'Not From Here,' stories by Nathan Deuel

Holiday in Baghdad

Rising to stretch my legs, I surveyed my fellow travelers, who had just endured a 3 a.m. flight to Baghdad. Among the Iraqis, there was a preponderance of plastic and/or leopard-print overnight bags. The men had big mustaches and weary eyes. The women were generally in their 30s, wearing colored headscarves, some of them no doubt coming back to Iraq for the first time in years. The plane smelled of sweat and perfume.

I felt weak in the knees. An Iraqi girl sized me up with a hardened glare. What did you expect? her eyes seemed to inquire, and I let my head fall.

In the beginning, Iraq had seemed like the center of the universe. On a bitterly cold New York day in 2003, I had marched with several hundred thousand others, as much out of a conviction that the war was wrong as that it was inevitable and deserved respect. Things got heavy fast. In the first weeks of battle, an old boss of mine lost his life when a Humvee flipped. Reeling from all the mixed signals, I found myself editing what felt like Very Important Pieces about the 1,000th death of a U.S. soldier, then the 2,000th. What the hell was going on over there? Over the years, good friends went in and out as correspondents; a few even served as soldiers. But with time, the conversation veered to other wars.

By 2006 and 2007, I admit I had stopped reading: So many dead dumped in ditches, countless American fuckups, too many tragedies to fathom. In the ensuing years, the endless grinding of Iraqi parliamentary democracy—failed coalitions, muddy alliances—faded into the hum of a world gone wrong. Much of what had happened was our fault, but what could be done? The once- inescapable Iraq—subject of so many urgent conversations—had at last, again, become a ghost.

Then my wife accepted a job in Baghdad, and it became inevitable—like it or not— that Iraq would come roaring back to life.

Read the rest of this entry »

Advertisements

Filed under: Uncategorized

Into the steam

Mihir and I — old friends reunited in Istanbul — paused in front of the Cemberlitas Hammam, which had been built in 1584 by Sinan, one of Turkey’s most celebrated architects. For nearly 500 years, the men of Istanbul had taken their ritual cleansings here, and it was our turn to join the long drip of history.

We descended the stairs, where we found a warm sitting room — a kind of lodge, really — peopled by men in various states of undress. Directed by an attendant, we took a pair of striped towels and repaired to a small changing room. Naked but for a towel, this old friend and I headed for the baths, led by a stooped old man who showed us into the main, domed room. Read the rest of this entry »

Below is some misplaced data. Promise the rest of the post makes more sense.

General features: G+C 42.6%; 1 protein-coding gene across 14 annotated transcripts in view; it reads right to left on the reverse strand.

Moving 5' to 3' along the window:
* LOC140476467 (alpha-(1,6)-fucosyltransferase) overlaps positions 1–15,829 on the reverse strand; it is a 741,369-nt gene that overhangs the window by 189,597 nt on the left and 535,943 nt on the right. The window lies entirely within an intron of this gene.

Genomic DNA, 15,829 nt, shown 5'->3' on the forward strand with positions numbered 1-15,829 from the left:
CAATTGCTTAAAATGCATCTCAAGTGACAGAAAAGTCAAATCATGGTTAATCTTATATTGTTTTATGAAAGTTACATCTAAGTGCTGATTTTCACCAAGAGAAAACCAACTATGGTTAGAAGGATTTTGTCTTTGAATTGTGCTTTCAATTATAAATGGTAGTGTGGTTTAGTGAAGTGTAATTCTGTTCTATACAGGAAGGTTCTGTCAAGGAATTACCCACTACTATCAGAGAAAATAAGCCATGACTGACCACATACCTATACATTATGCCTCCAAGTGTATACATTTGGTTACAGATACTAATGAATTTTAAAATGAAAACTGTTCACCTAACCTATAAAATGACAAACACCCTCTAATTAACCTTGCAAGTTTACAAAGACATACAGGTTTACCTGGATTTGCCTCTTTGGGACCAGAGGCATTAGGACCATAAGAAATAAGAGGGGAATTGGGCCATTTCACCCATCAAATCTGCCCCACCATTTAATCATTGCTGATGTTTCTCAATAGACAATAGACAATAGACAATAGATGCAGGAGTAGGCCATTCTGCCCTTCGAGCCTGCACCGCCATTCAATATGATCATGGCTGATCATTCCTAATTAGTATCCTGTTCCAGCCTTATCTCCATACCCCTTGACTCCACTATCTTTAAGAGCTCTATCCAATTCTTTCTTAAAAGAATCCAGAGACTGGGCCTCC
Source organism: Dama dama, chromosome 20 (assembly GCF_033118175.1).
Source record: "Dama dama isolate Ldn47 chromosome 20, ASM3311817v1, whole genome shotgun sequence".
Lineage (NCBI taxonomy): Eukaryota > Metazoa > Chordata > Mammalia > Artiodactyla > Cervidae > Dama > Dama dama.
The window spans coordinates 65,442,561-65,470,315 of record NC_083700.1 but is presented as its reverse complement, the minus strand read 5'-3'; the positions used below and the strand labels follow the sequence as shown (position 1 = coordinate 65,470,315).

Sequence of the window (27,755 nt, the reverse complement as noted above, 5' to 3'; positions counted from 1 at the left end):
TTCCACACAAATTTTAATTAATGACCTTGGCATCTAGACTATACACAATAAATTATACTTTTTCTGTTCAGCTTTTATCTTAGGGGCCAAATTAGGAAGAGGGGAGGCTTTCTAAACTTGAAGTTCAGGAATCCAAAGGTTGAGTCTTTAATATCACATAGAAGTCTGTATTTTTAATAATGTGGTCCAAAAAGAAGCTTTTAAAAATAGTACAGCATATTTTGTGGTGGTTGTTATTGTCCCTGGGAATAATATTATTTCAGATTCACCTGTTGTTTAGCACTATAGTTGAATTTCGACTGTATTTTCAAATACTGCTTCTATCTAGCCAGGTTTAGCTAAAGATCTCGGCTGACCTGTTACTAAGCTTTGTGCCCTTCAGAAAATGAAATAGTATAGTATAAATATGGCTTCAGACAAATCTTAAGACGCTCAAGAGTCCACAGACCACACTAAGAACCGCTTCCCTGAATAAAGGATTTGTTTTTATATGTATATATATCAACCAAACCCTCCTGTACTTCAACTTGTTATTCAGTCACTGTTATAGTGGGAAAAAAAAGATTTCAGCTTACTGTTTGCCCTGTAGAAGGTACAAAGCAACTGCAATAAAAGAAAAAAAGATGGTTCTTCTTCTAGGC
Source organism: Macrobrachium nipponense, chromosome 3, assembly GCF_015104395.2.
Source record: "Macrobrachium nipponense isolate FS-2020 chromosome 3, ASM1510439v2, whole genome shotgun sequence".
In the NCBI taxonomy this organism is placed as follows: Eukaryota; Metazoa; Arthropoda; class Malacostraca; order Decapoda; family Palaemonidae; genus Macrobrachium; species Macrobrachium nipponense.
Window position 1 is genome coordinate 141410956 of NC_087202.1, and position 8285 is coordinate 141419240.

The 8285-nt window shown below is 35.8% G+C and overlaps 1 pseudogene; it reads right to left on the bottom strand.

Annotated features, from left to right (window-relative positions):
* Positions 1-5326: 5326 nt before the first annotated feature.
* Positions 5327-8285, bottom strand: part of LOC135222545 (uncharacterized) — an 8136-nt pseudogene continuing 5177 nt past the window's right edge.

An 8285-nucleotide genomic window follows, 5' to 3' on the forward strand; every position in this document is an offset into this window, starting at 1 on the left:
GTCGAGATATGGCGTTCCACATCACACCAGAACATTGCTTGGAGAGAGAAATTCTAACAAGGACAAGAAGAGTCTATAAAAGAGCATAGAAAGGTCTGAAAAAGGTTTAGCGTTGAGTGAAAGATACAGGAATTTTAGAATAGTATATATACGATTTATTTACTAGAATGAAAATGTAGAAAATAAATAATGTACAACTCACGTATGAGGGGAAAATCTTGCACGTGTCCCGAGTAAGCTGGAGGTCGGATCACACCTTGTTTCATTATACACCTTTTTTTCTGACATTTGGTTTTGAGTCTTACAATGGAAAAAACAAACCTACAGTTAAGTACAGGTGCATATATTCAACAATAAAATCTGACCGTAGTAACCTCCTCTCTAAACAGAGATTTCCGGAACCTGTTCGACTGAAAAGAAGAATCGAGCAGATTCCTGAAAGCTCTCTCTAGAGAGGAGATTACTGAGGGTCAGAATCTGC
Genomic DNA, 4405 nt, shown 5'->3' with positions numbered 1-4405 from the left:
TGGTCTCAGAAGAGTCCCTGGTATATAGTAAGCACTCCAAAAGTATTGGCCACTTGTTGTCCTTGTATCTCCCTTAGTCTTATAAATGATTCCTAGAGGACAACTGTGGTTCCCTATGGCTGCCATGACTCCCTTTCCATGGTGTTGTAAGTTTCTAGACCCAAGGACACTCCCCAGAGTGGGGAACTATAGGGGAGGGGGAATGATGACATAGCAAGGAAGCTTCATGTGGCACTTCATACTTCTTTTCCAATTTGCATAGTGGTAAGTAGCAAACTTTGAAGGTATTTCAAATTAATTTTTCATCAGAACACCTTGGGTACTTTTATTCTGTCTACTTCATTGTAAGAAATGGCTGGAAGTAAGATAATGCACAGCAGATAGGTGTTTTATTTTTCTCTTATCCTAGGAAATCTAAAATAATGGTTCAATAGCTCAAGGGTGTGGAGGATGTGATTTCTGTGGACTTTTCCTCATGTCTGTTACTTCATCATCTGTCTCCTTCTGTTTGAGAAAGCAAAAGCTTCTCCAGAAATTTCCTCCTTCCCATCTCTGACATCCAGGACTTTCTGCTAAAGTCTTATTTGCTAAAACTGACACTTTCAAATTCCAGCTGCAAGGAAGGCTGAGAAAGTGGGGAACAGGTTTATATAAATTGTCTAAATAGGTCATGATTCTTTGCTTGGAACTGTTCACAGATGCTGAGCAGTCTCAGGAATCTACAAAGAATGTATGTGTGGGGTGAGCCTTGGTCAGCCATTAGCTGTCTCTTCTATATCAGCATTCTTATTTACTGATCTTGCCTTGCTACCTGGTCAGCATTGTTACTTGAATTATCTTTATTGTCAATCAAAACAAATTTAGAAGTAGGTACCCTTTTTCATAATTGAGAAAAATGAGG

Filed under: Uncategorized

In Istanbul, getting to Ikea and back

It’s not exactly a matter of life and death — procuring a high chair for my daughter from Ikea, in Istanbul — but that was the mission I found myself on last night.

I loaded up a leather satchel — keys, wallet, phone, a letter from a dear old friend in Riyadh — and headed down the hill. We live above “music street,” the winding cobble stone parade of shops selling drums, guitars, cymbals, horns, pianos, and the dreaded vuvuzela. A hilarious cacophony during the day, Galip Dede glows faintly and echoes with mewling cats at night.

Stepping around garbage, I found the alley of rough-cut stairs that leads to the water. Traffic was thin, and I dashed across slick streets to the Karakoy stop on one of the city’s main tram lines.

On the platform, affectionate couples nuzzled in the humidity and a ferry drew a long horn as it motored off into the Bosphorus chop. My wife was in Baghdad; encountering Joe Biden yesterday, she said the vice president’s teeth were blindingly white.

The tram trundled down the steel rails and I found a seat by a mute woman poking lazily into her smart phone. I took out the letter from my friend: Six hand-written sheets, sending sympathy for my dad, who died a few months ago. Read the rest of this entry »

Filed under: Death, Istanbul, Turkey

Into the sea

We all find our own place.

We awoke at dawn — the whole family — and met at the beach. My uncle Jeff carried my dad’s ashes, and I had a pair of shears. Everyone else carried cut flowers, and we waded into the cool waters off St. Augustine.

The sun was only just breaking, and shades of red sat low on the horizon. Leaving the others behind, Jeff and I pushed deeper, the water up to our chests.

We gave each other a nod. I cut the sack, Jeff submerged the bag, and my dad swirled into the Atlantic Ocean.  I grabbed Jeff’s shoulder and pulled him back. A few paces behind, my mom called out. We all held hands.

Three gulls streaked low over the horizon. The sun burned higher in the morning sky, and we stood in the sea. Waves rolled in and the flowers we’d thrown sank into the deep.

Bye, dad.

At last, you — and all of us — have maybe come closer to being  free of all this.

Filed under: Cancer, Death, ,

We're moving from Saudi to Turkey

Hagia Sofia

My new neighbor: Istanbul's Hagia Sofia. (Image by qyphon via Flickr)

Dear readers,

I’m sorry about my infrequent posting lately. Below are two reasons why, and by way of continuing apology, a link to my latest piece — a feature in the Brown Alumni Magazine about being alone in a room in Saudi Arabia with a young woman who wants to attend an ivy league university.

1. As I wrote with some emotion last month, my beloved dad Al Deuel passed away April 13 after a brief battle with cancer. We are all still crushed. And among other things, his passing came just days after my wife and I left Riyadh, which we no longer call home.

2. Instead, Kelly McEvers and I are most likely moving to Istanbul, where I will be based as she looks to rotate into Iraq as National Public Radio’s new Baghdad correspondent.